The authors aim to facilitate the psychiatric evaluation of death- hastening decisions, such as cessation of life-support treatment or physician-assisted suicide, by deriving principles for evaluating patients from a literature review and a recently completed prospective study on dialysis discontinuation conducted by consultation psychiatrists. Factors are delineated and suggestions are provided for the evaluation of requests to accelerate dying. Included are the authors' method for determining major depression in the context of terminal illness and their 'vector analysis' in assessing patient requests to stop dialysis. As our society heatedly examines the care provided to the terminally ill, psychiatry also needs to reconsider whether actions that foreshorten life can be normative and permissible. Familiarity with competency, psychiatric diagnosis, and ease in communication and negotiation between patient, family, and staff are resources that psychiatrists can bring to these complicated assessments. Challenging areas include diagnosing depression, establishing the adequacy of palliative care, and appreciating issues related to personality features, family dynamics, and ethnic differences.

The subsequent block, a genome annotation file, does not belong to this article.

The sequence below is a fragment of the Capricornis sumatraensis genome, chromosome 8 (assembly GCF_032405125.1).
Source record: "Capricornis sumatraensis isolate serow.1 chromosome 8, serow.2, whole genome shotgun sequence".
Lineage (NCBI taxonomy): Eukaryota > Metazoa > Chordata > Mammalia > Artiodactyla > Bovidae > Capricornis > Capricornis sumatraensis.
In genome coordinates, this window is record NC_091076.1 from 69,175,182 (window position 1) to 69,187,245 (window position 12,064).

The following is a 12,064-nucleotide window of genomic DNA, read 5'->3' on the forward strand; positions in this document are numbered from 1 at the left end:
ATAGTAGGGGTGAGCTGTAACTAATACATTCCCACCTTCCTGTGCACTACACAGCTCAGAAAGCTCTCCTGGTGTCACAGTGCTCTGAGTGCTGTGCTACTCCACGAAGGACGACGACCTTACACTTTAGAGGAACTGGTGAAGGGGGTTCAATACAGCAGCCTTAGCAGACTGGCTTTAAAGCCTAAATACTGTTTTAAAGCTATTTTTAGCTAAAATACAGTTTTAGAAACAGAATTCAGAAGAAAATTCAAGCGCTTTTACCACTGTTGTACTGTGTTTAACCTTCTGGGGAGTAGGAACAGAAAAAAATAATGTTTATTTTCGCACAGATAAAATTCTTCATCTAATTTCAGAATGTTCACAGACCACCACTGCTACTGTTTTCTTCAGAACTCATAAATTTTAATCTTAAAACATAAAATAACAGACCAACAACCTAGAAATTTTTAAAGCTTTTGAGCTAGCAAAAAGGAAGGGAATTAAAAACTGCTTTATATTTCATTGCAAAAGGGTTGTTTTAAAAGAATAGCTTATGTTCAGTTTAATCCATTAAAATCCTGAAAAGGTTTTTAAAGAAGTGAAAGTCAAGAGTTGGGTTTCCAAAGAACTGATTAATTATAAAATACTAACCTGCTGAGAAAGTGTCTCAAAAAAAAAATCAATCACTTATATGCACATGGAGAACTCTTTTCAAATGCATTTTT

ASJC Scopus subject areas
- Arts and Humanities (miscellaneous)
- Applied Psychology
- Psychiatry and Mental health